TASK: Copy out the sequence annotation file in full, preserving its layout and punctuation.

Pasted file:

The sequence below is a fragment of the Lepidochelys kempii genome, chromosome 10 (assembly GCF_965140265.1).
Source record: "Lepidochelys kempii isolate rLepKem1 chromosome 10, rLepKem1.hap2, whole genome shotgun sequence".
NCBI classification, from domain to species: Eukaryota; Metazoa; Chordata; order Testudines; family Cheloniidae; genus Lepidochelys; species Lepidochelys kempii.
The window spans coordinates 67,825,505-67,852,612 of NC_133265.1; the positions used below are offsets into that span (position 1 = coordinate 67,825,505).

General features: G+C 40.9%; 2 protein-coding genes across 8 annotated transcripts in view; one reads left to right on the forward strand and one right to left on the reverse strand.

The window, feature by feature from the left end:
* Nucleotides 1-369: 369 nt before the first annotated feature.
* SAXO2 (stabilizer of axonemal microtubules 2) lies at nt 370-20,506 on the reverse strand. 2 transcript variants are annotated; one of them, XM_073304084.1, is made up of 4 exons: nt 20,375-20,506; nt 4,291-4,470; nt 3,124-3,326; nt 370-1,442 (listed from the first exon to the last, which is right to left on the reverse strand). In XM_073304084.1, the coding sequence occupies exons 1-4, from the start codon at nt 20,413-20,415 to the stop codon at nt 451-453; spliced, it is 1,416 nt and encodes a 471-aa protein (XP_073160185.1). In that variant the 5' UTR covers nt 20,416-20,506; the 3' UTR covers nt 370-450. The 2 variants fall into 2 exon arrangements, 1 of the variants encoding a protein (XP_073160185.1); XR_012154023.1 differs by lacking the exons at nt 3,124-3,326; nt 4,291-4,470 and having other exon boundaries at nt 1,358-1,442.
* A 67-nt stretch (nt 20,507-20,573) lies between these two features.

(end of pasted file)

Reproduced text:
The sequence below is a fragment of the Lepidochelys kempii genome, chromosome 10 (assembly GCF_965140265.1).
Source record: "Lepidochelys kempii isolate rLepKem1 chromosome 10, rLepKem1.hap2, whole genome shotgun sequence".
NCBI classification, from domain to species: Eukaryota; Metazoa; Chordata; order Testudines; family Cheloniidae; genus Lepidochelys; species Lepidochelys kempii.
The window spans coordinates 67,825,505-67,852,612 of NC_133265.1; the positions used below are offsets into that span (position 1 = coordinate 67,825,505).

General features: G+C 40.9%; 2 protein-coding genes across 8 annotated transcripts in view; one reads left to right on the forward strand and one right to left on the reverse strand.

The window, feature by feature from the left end:
* Nucleotides 1-369: 369 nt before the first annotated feature.
* SAXO2 (stabilizer of axonemal microtubules 2) lies at nt 370-20,506 on the reverse strand. 2 transcript variants are annotated; one of them, XM_073304084.1, is made up of 4 exons: nt 20,375-20,506; nt 4,291-4,470; nt 3,124-3,326; nt 370-1,442 (listed from the first exon to the last, which is right to left on the reverse strand). In XM_073304084.1, the coding sequence occupies exons 1-4, from the start codon at nt 20,413-20,415 to the stop codon at nt 451-453; spliced, it is 1,416 nt and encodes a 471-aa protein (XP_073160185.1). In that variant the 5' UTR covers nt 20,416-20,506; the 3' UTR covers nt 370-450. The 2 variants fall into 2 exon arrangements, 1 of the variants encoding a protein (XP_073160185.1); XR_012154023.1 differs by lacking the exons at nt 3,124-3,326; nt 4,291-4,470 and having other exon boundaries at nt 1,358-1,442.
* A 67-nt stretch (nt 20,507-20,573) lies between these two features.